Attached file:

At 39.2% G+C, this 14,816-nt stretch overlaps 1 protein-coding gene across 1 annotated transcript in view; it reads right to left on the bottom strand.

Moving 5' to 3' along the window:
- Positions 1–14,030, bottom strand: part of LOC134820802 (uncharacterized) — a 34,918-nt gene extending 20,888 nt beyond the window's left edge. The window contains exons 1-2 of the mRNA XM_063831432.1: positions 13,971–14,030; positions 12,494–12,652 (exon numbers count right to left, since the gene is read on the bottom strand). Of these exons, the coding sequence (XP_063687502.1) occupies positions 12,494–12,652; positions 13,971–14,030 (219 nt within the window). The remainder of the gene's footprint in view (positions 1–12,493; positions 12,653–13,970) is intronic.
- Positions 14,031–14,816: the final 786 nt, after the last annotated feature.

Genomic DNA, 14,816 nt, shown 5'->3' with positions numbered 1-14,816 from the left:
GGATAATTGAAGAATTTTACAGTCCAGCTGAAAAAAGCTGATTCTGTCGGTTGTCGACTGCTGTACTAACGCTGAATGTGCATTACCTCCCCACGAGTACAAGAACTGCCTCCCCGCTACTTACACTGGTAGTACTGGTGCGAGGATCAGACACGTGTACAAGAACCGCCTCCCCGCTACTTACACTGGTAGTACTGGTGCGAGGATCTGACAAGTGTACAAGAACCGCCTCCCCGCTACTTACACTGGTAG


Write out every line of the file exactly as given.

At 39.2% G+C, this 14,816-nt stretch overlaps 1 protein-coding gene across 1 annotated transcript in view; it reads right to left on the bottom strand.

Moving 5' to 3' along the window:
- Positions 1–14,030, bottom strand: part of LOC134820802 (uncharacterized) — a 34,918-nt gene extending 20,888 nt beyond the window's left edge. The window contains exons 1-2 of the mRNA XM_063831432.1: positions 13,971–14,030; positions 12,494–12,652 (exon numbers count right to left, since the gene is read on the bottom strand). Of these exons, the coding sequence (XP_063687502.1) occupies positions 12,494–12,652; positions 13,971–14,030 (219 nt within the window). The remainder of the gene's footprint in view (positions 1–12,493; positions 12,653–13,970) is intronic.
- Positions 14,031–14,816: the final 786 nt, after the last annotated feature.

Genomic DNA, 14,816 nt, shown 5'->3' with positions numbered 1-14,816 from the left:
GGATAATTGAAGAATTTTACAGTCCAGCTGAAAAAAGCTGATTCTGTCGGTTGTCGACTGCTGTACTAACGCTGAATGTGCATTACCTCCCCACGAGTACAAGAACTGCCTCCCCGCTACTTACACTGGTAGTACTGGTGCGAGGATCAGACACGTGTACAAGAACCGCCTCCCCGCTACTTACACTGGTAGTACTGGTGCGAGGATCTGACAAGTGTACAAGAACCGCCTCCCCGCTACTTACACTGGTAG